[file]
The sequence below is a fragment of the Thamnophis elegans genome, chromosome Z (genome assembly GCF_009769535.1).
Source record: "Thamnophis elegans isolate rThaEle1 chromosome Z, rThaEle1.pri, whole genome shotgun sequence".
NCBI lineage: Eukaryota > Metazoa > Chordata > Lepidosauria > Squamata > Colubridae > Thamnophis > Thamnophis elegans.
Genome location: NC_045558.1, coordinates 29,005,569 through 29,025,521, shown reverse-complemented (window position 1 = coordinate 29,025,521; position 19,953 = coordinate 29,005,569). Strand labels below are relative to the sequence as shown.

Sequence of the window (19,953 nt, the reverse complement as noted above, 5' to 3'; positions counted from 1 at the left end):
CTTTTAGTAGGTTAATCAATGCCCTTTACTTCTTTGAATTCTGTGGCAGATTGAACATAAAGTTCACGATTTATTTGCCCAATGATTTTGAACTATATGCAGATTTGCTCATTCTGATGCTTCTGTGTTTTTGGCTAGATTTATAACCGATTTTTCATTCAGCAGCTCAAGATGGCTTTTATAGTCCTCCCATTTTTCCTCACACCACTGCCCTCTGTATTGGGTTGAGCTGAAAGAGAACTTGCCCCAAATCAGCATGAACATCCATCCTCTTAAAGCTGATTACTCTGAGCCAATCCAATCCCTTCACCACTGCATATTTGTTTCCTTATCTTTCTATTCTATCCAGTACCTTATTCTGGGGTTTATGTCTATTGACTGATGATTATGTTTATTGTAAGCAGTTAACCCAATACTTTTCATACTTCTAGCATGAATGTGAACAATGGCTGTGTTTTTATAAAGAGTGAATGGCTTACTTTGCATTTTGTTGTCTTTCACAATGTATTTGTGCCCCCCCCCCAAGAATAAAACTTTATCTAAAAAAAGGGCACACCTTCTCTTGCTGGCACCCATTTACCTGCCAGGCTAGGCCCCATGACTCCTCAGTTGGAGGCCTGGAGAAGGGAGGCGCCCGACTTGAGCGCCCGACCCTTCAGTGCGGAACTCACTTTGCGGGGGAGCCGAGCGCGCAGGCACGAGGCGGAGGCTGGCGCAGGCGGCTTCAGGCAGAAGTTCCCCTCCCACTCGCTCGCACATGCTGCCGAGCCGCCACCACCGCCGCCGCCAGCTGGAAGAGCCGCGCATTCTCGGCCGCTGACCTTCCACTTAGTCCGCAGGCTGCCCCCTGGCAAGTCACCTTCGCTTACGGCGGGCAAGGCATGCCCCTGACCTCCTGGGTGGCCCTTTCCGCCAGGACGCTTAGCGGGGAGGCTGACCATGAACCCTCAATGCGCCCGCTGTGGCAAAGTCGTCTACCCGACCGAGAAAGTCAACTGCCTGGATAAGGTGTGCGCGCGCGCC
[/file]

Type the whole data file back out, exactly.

The sequence below is a fragment of the Thamnophis elegans genome, chromosome Z (genome assembly GCF_009769535.1).
Source record: "Thamnophis elegans isolate rThaEle1 chromosome Z, rThaEle1.pri, whole genome shotgun sequence".
NCBI lineage: Eukaryota > Metazoa > Chordata > Lepidosauria > Squamata > Colubridae > Thamnophis > Thamnophis elegans.
Genome location: NC_045558.1, coordinates 29,005,569 through 29,025,521, shown reverse-complemented (window position 1 = coordinate 29,025,521; position 19,953 = coordinate 29,005,569). Strand labels below are relative to the sequence as shown.

Sequence of the window (19,953 nt, the reverse complement as noted above, 5' to 3'; positions counted from 1 at the left end):
CTTTTAGTAGGTTAATCAATGCCCTTTACTTCTTTGAATTCTGTGGCAGATTGAACATAAAGTTCACGATTTATTTGCCCAATGATTTTGAACTATATGCAGATTTGCTCATTCTGATGCTTCTGTGTTTTTGGCTAGATTTATAACCGATTTTTCATTCAGCAGCTCAAGATGGCTTTTATAGTCCTCCCATTTTTCCTCACACCACTGCCCTCTGTATTGGGTTGAGCTGAAAGAGAACTTGCCCCAAATCAGCATGAACATCCATCCTCTTAAAGCTGATTACTCTGAGCCAATCCAATCCCTTCACCACTGCATATTTGTTTCCTTATCTTTCTATTCTATCCAGTACCTTATTCTGGGGTTTATGTCTATTGACTGATGATTATGTTTATTGTAAGCAGTTAACCCAATACTTTTCATACTTCTAGCATGAATGTGAACAATGGCTGTGTTTTTATAAAGAGTGAATGGCTTACTTTGCATTTTGTTGTCTTTCACAATGTATTTGTGCCCCCCCCCCAAGAATAAAACTTTATCTAAAAAAAGGGCACACCTTCTCTTGCTGGCACCCATTTACCTGCCAGGCTAGGCCCCATGACTCCTCAGTTGGAGGCCTGGAGAAGGGAGGCGCCCGACTTGAGCGCCCGACCCTTCAGTGCGGAACTCACTTTGCGGGGGAGCCGAGCGCGCAGGCACGAGGCGGAGGCTGGCGCAGGCGGCTTCAGGCAGAAGTTCCCCTCCCACTCGCTCGCACATGCTGCCGAGCCGCCACCACCGCCGCCGCCAGCTGGAAGAGCCGCGCATTCTCGGCCGCTGACCTTCCACTTAGTCCGCAGGCTGCCCCCTGGCAAGTCACCTTCGCTTACGGCGGGCAAGGCATGCCCCTGACCTCCTGGGTGGCCCTTTCCGCCAGGACGCTTAGCGGGGAGGCTGACCATGAACCCTCAATGCGCCCGCTGTGGCAAAGTCGTCTACCCGACCGAGAAAGTCAACTGCCTGGATAAGGTGTGCGCGCGCGCC